The world’s largest beverage maker has shown consistent growth for years because of major gains in emerging markets such as Latin America, India and China, coupled with steady sales in established markets.
Coca-Cola, based in Atlanta, is now relying more critically on these regions as its business in established markets like the U.S. and Europe continues to be crimped by economic woes.
CEO Muhtar Kent said the results in an uncertain economy are a testament to the company’s strong brands and business fundamentals.
“Many middle-class consumers, especially those in developed economies, are still feeling somewhat confused and fragile,” Kent told investors. “At the same time, however, many emerging markets are doing quite well. ... With this as a backdrop, our focus is on maintaining a long-term vision of where the world is headed and in turn, where the Coca-Cola company wants to go.”
Coca-Cola reported Tuesday that its net income rose to $2.8 billion, or $1.20 per share, from $2.37 billion, or $1.02 per share, in the same quarter last year. Revenue climbed 47 percent to $12.74 billion, largely on its bottler acquisition.
The results beat analyst forecasts of $1.15 per share on revenue of $12.39 billion, according to FactSet.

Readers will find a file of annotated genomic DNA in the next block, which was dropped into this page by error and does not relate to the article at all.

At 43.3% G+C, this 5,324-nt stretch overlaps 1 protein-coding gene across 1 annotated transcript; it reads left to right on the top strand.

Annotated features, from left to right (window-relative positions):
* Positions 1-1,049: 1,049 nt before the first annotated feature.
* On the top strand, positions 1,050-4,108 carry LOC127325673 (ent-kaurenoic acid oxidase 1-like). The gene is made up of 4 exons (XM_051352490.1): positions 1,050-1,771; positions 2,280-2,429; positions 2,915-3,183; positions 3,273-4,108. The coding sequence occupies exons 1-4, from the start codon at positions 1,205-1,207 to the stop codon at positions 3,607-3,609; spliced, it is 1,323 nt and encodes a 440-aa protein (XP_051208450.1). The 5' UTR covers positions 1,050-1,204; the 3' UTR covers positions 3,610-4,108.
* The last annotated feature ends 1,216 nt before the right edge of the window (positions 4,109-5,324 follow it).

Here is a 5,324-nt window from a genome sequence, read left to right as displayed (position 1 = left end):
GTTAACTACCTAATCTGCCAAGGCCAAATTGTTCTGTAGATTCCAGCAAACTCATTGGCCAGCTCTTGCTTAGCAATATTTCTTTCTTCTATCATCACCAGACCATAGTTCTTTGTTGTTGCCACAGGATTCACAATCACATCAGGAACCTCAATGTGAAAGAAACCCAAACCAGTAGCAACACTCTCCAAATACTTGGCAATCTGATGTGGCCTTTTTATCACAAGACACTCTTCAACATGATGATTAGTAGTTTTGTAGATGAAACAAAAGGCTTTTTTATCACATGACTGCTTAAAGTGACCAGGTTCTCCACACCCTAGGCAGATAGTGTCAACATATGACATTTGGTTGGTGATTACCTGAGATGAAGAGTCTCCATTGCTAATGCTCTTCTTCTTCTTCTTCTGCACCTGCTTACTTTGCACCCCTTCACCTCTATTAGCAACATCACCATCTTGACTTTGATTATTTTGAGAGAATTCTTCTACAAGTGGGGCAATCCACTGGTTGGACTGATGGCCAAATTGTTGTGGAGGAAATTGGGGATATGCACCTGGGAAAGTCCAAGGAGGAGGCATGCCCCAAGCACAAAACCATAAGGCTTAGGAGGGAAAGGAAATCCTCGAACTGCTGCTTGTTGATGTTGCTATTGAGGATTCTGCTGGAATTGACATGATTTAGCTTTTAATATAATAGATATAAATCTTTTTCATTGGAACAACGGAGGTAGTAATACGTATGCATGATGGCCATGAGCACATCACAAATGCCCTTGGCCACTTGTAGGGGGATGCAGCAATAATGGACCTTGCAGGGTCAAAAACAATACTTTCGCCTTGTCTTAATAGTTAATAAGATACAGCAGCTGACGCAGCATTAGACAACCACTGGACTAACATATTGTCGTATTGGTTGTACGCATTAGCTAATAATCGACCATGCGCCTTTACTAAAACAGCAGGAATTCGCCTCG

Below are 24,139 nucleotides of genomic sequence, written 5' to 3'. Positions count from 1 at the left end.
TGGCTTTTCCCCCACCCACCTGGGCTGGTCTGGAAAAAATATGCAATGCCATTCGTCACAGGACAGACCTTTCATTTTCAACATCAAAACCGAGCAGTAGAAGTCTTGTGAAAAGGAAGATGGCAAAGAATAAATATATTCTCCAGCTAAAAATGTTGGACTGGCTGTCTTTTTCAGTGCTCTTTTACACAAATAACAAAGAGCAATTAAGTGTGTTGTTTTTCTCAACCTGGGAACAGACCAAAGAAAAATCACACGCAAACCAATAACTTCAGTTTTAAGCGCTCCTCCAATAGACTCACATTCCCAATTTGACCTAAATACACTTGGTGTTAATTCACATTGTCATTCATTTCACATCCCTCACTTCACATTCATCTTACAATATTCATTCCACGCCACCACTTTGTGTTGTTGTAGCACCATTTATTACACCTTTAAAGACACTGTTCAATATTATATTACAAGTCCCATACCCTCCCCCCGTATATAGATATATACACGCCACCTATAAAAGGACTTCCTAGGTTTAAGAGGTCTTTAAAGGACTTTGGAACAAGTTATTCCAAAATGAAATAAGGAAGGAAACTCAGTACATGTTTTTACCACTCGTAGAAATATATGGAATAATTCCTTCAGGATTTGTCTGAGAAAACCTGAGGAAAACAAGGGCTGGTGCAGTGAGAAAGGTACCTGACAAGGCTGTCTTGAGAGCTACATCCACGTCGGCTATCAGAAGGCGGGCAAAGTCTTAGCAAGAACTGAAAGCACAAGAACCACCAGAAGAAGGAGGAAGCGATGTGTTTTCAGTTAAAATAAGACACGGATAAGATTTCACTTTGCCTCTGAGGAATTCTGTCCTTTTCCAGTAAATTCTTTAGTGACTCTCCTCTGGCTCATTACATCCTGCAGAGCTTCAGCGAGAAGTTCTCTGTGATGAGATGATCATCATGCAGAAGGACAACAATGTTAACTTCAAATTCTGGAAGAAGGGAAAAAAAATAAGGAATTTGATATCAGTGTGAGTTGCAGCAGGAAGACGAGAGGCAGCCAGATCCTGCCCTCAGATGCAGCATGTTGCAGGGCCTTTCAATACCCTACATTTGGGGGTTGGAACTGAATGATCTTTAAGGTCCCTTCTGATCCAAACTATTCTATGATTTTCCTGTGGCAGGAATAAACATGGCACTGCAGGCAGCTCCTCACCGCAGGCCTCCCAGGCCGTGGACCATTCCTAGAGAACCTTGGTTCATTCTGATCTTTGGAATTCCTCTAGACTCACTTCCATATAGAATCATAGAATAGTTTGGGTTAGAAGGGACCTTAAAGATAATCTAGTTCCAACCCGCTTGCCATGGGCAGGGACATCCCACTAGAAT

Coca-Cola, which has more than 500 brands including Fanta, Sprite, Dasani and Minute Maid, said its global sales volume increased 6 percent.
The company’s international sales volume was up 6 percent and sales volume rose 4 percent in North America.
Revenue gain was largest in North America due to its acquisition of its largest bottler. Its revenue jumped 15 percent in its Africa markets, 10 percent in Europe, 13 percent in Latin America and 21 percent in Asia.
But the company said some uncertainty remains in Japan following the March earthquake and tsunami. While the company does not issue full earnings guidance, it said that is likely to decrease its full-year earnings by 3 cents to 5 cents per share.
The rising costs for ingredients and packaging that weighed on the company last quarter remain high, but the company said it has adequately adjusted its expectations for the year based on pricing. Coca-Cola said it has raised prices for what U.S. consumers pay in stores by 1 to 2 percent already to offset those costs and has an additional 2 to 3 percent increase planned for the second half of the year.
Company leaders also said while commodity costs, which have been a top concern of most consumer products companies this year, will remain a challenge, they estimate some of those pressures may begin to mellow next year.
Shares of the company rose $2.27, more than 3 percent, to $69.39 in midmorning trading.